Experts differ on Sonics' impact
Judge turns down owners' request to end trial early
SEATTLE — Economists, a pollster and a rabid fan of the SuperSonics gave sometimes conflicting views in federal court Thursday about the impact the NBA team has on this city, whose government is trying to block the team's relocation to Oklahoma City for two years.
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Trial highlights from Day 4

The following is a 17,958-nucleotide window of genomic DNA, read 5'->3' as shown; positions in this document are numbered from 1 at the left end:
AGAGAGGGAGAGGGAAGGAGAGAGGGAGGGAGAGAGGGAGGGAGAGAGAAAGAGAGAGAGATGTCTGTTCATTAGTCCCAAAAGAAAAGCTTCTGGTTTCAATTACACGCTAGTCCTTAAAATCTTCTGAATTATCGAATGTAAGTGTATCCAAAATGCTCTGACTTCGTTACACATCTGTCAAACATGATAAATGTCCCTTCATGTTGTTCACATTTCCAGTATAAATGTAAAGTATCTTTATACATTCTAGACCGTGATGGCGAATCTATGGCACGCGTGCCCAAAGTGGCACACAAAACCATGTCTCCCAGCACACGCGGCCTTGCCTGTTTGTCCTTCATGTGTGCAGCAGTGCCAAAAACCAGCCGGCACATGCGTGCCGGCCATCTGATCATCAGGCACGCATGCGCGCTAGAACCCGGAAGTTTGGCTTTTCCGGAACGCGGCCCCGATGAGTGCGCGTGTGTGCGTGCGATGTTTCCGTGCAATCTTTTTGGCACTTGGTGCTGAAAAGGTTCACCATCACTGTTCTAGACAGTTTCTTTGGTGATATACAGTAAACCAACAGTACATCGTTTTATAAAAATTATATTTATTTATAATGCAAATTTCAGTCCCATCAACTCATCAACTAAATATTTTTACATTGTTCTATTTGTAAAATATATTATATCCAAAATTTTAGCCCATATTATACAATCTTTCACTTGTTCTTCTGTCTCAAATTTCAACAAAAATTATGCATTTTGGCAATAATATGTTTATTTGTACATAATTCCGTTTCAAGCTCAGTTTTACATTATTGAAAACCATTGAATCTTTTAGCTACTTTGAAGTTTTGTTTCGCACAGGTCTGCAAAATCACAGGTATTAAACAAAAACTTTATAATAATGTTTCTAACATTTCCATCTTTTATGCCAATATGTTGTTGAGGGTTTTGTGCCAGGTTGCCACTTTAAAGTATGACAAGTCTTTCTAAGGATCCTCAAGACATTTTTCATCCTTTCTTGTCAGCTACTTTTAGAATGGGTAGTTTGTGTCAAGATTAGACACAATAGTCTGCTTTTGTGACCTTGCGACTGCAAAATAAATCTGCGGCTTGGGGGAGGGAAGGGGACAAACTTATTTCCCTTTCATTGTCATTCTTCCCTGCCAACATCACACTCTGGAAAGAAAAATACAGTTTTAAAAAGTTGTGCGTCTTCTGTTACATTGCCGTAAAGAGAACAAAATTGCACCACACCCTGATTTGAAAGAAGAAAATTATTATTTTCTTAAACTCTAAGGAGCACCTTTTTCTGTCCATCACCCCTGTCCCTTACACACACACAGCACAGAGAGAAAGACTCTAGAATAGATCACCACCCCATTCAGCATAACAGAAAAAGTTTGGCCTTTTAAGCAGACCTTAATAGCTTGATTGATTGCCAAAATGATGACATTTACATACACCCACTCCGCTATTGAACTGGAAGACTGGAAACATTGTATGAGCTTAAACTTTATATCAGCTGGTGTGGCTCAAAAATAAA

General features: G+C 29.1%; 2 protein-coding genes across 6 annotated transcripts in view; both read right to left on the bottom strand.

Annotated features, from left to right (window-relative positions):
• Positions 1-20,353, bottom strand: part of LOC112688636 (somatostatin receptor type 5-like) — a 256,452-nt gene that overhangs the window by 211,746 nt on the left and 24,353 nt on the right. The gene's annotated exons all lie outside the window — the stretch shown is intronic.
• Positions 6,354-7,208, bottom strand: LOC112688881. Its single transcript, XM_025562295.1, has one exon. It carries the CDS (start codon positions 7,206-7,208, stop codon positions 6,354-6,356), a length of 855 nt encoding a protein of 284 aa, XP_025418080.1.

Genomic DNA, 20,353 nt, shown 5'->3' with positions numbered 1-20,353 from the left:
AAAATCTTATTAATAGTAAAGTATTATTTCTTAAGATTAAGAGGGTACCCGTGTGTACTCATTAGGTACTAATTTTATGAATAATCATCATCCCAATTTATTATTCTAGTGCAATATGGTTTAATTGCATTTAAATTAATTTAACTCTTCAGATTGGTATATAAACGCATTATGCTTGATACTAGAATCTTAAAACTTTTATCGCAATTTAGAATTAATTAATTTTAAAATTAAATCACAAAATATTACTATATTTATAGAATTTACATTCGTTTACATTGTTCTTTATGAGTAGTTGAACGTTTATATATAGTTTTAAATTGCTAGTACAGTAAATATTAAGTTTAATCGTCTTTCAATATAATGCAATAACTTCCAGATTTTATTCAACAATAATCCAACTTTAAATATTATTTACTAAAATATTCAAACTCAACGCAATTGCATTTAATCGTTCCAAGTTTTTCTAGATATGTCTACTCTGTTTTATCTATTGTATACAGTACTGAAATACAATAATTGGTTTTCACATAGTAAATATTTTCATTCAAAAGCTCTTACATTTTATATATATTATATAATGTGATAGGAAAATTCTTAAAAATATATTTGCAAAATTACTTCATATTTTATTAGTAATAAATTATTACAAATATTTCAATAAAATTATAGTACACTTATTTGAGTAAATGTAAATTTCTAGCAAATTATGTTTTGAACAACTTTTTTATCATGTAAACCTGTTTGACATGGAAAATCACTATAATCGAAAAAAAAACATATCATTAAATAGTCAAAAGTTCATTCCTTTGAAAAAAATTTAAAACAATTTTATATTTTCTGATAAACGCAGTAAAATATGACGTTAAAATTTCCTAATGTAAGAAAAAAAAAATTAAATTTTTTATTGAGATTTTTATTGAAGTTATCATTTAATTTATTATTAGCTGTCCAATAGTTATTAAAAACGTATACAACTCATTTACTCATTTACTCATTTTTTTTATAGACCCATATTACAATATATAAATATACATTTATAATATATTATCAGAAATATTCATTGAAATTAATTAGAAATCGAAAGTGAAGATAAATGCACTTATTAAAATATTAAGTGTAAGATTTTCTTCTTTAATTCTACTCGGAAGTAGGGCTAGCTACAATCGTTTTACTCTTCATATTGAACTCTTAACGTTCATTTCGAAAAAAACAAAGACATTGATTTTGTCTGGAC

•Dueling economists testified about whether the Sonics have an economic impact in the city. The one hired by the city said it's been over $180 million a year for the last five years. The one hired by the owners said sports teams don't have a net economic impact since the consumer dollars spent would be spent elsewhere in the area. •The head of a nationally recognized polling firm testified that a survey she did for the owners as part of this lawsuit shows nearly two-thirds of the people 18 and older in Seattle and the metropolitan area don't care if the team leaves or think they'd be better off if the team left. The Seahawks, the city's NFL team, and the Mariners, the pro baseball team, fared much better. •U.S. District Judge Marsha Pechman, who is hearing the case without a jury, rejected a request by the owners' attorneys to shut down the trial today, cutting off a day of the six scheduled. Testimony will continue today but, because of a scheduling conflict with the judge, it won't resume until June 26, and then for only one day.
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